Juniper Networks has reportedly hired investment banker Goldman Sachs to explore taking the company private.
The development has the blessing of activist investor Elliott Management, according to the website Benzinga. Elliott owns 8.7% of Juniper and has encouraged the company to look for ways boost shareholder value through restructurings and product portfolio rationalization.
Juniper did reorganize last year at the urging of Elliott after multiple quarters of lackluster performance.
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Benzinga reports that Juniper is seeking $32 per share to go private. The company’s stock stood at $29.26 as of 1pm EST Friday, Oct. 9. Juniper has 384.43 million shares outstanding, making the value of the deal $12.3 billion, $1 billion more than the company’s market capitalization.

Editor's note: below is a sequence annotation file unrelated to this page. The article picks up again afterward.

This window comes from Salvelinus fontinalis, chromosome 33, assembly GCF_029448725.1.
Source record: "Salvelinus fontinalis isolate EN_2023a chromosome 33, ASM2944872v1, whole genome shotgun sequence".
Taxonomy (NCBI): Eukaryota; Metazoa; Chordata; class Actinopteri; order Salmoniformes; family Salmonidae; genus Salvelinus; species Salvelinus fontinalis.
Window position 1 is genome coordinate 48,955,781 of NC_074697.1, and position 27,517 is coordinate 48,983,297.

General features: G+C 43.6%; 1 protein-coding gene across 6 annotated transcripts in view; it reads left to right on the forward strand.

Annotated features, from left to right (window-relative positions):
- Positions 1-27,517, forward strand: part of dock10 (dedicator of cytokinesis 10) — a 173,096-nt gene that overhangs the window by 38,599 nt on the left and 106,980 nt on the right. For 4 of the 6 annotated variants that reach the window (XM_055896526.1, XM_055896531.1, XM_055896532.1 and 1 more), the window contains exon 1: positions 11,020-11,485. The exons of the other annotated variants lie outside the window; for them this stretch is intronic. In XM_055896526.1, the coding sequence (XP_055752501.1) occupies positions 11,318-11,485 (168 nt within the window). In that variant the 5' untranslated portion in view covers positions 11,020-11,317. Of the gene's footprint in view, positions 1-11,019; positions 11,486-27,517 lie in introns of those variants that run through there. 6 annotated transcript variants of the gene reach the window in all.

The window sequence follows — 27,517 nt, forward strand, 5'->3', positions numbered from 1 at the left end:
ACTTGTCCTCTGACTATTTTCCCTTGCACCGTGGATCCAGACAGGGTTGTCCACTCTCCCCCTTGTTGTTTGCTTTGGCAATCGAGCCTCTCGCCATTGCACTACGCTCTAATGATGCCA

Juniper says it doesn’t comment on “rumor and speculation.”
Juniper has been a publicly traded company since 1999. Going private, like Dell, Riverbed, BMC and Blue Coat have done, would allow the company to create financial gain for shareholders while freeing it up from the regulatory and reporting requirements of public companies.
As such, private companies can conduct and focus on business without the scrutiny, critique and pressure of Wall Street and shareholders.
This story, "Juniper Networks looking to go private?" was originally published by Network World.